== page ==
OTTAWA: Group of Seven summits — such as last week’s all-male cohort of finance chiefs and central bankers — aren’t known for their diversity. Justin Trudeau is pushing to change that.
Canada will host the leaders of the industrialized world near Quebec City this week, with all eyes on Donald Trump’s brewing trade war. US tariffs have angered allies, prompted retaliation and divided the bloc. Amid all that, Trudeau is making gender equality and women’s empowerment one of five core themes of this year’s meeting.
The Canadian prime minister struck a gender equality advisory council, co-led by Melinda Gates, that includes figures such as Christine Lagarde and Malala Yousafzai. Its goal? Transform the G-7 to add gender-based analysis of policies to discussions.
There’s plenty of work to be done, the IMF managing director said during a G-7 panel last week in Whistler, British Columbia. Lagarde urged governments to do more to boost women’s participation in the workforce and take heed of the Me Too movement. She said she hopes “people actually dare speak up — men and women alike — about the issue of violence against women.” Without action, inequality will only worsen in the digital age, she warned.
In 2015, G-7 leaders pledged to cut the gender gap in workforce participation rates, which Lagarde said isn’t ambitious enough. In 2016, they said women’s equality and empowerment are “indispensable for their equal participation as agents of change.” And in 2017, G-7 leaders said “gender equality is fundamental for the fulfillment of human rights.”
The bloc has nevertheless been too slow to implement pledges, according to Phumzile Mlambo-Ngcuka, under-secretary-general of the United Nations and a member of the council. “We would really urge for implementation,” she said in an interview at another G-7 ministerial session in March. “But implementation has somehow been difficult.”
The G-7 effort is just the latest in a string of such initiatives for Trudeau, an avowed feminist. His budgets include gender-based analysis and his cabinet is half women. His top diplomat, Chrystia Freeland, will host the world’s female foreign ministers for a conference in September.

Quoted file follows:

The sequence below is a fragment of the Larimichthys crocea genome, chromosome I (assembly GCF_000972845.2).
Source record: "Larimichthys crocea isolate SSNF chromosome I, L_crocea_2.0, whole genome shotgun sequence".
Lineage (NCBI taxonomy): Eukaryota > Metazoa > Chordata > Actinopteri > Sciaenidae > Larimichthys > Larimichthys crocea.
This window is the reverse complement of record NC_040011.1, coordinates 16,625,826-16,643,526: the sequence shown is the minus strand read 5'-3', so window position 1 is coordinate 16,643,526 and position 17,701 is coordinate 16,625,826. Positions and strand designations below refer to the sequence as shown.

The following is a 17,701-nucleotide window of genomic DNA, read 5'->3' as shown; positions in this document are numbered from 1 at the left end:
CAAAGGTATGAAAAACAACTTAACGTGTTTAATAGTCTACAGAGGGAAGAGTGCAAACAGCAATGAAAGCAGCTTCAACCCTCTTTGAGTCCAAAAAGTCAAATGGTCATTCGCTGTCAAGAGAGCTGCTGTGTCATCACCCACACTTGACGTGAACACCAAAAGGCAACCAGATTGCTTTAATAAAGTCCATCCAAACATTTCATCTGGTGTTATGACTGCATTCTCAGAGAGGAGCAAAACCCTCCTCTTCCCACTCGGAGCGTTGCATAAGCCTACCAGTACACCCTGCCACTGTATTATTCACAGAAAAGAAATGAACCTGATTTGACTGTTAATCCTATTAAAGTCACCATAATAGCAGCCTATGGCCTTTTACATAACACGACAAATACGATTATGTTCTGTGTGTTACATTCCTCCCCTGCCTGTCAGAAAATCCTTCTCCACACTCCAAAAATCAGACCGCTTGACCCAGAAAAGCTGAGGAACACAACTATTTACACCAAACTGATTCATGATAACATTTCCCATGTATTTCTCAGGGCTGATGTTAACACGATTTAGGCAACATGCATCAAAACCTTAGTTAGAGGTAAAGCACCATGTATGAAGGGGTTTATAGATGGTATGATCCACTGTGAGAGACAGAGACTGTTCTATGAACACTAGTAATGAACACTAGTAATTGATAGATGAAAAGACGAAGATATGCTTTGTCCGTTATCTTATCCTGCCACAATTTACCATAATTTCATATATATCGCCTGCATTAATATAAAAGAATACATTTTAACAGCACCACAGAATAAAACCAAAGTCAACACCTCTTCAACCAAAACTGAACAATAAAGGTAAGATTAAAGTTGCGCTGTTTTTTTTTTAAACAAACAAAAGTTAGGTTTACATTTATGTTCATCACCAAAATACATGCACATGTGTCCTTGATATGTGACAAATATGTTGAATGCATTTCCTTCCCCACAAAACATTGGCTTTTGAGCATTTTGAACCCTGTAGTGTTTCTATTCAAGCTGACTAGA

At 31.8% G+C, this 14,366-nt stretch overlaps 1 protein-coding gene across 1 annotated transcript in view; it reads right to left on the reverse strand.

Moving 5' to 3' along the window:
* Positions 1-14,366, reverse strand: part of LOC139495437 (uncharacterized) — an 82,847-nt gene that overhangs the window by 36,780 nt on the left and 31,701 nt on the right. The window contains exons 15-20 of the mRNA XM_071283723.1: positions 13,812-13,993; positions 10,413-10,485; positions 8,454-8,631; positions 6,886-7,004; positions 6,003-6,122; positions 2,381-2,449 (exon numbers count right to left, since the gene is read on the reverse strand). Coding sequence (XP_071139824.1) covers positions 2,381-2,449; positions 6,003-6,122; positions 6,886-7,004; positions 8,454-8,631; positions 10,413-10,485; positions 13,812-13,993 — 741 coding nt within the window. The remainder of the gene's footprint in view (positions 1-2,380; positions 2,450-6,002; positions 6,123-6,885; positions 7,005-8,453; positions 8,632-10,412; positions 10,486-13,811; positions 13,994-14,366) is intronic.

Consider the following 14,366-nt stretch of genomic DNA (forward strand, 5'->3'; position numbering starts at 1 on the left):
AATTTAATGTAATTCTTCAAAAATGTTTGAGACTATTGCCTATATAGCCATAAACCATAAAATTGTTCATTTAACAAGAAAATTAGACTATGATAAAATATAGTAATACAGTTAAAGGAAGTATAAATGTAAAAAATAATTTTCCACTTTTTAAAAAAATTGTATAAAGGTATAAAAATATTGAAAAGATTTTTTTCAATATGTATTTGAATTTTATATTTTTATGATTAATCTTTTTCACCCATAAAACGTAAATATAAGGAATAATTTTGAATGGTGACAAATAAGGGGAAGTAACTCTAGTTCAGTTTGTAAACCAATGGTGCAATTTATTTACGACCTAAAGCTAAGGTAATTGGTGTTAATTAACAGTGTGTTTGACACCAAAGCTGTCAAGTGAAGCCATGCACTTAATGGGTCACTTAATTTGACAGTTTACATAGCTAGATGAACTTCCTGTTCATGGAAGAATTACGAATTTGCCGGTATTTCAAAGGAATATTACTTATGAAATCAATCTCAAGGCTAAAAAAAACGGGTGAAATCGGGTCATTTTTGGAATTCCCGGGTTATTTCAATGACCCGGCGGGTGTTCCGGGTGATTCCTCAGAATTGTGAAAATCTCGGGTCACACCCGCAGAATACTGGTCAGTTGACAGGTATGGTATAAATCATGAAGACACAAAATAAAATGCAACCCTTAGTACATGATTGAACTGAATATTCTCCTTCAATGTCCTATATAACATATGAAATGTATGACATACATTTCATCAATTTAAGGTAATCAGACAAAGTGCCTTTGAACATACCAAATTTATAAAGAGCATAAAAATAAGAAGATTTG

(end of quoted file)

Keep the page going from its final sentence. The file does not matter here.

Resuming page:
“It’s not just a moral argument, it’s very much an economic argument,” Trudeau said last week in a Bloomberg Businessweek Debrief interview ahead of the G-7. “The fact that there is still a gap in outcomes, in power, in pay, between men and women means that we’re still not at the full potential of women contributing in our workforce.”
Roberta Jamieson, a council member and president of Indspire, a Canadian indigenous education charity, likens the push to global poverty reduction efforts. Poverty hasn’t been eradicated, she said, but there’s been substantial progress. “We are asking frankly for the G-7 summit to lead the initiative to make gender inequality history,” Jamieson said.
The council’s report, published Monday, called for the “fundamental transformation of unequal power in gender relations.” Among many recommendations, it called for G-7 leaders to:
Set binding dates to “mandate” gender parity on boards and in leadership positions by 2030 Incentivize the private sector to achieve pay equality for men and women by 2030, with penalties for those who don’t Invest more in foreign aid Fight gender-based violence and sexual harassment Provide comprehensive sexual and reproductive health services, including safe abortion services Support developing nations in offering a minimum of 12 years of free, safe, quality and gender-responsive education Recognize and redistribute unpaid domestic work that falls overwhelmingly to women
Winnie Byanyima, executive director at Oxfam International, said she hoped the gender council would be made permanent but that will be up to next year’s G-7 host, France’s Emmanuel Macron, to decide.
“The G-7 are mostly men with a particular background and a particular pathway to power, and not necessarily feminists in their thinking,” Byanyima said in a phone interview. “We’re calling on them to rewrite the economic rules so that people who work hard at the bottom, most of them women, can make a decent living.”
While council members credit Trudeau for his advocacy, Canada’s record isn’t flawless. ONE, an anti-poverty group co-founded by U2 frontman Bono, released a video on Trudeau’s G-7 gender pledge saying so far it’s “just words.” Byanyima also noted that Canada continues to spend below the global benchmark target for foreign aid. “We do need Canada to step up,” she said.
The G-7 push, of course, comes as the Me Too movement casts a global stoplight on sexual harassment. “We have an opportunity while the issue is on the table to make a difference,” Mlambo-Ngcuka said, calling for programs to boost the number of women and girls working in or studying technology. “If we want more women in the labor market, we also have to make the labor market more enabling to women.”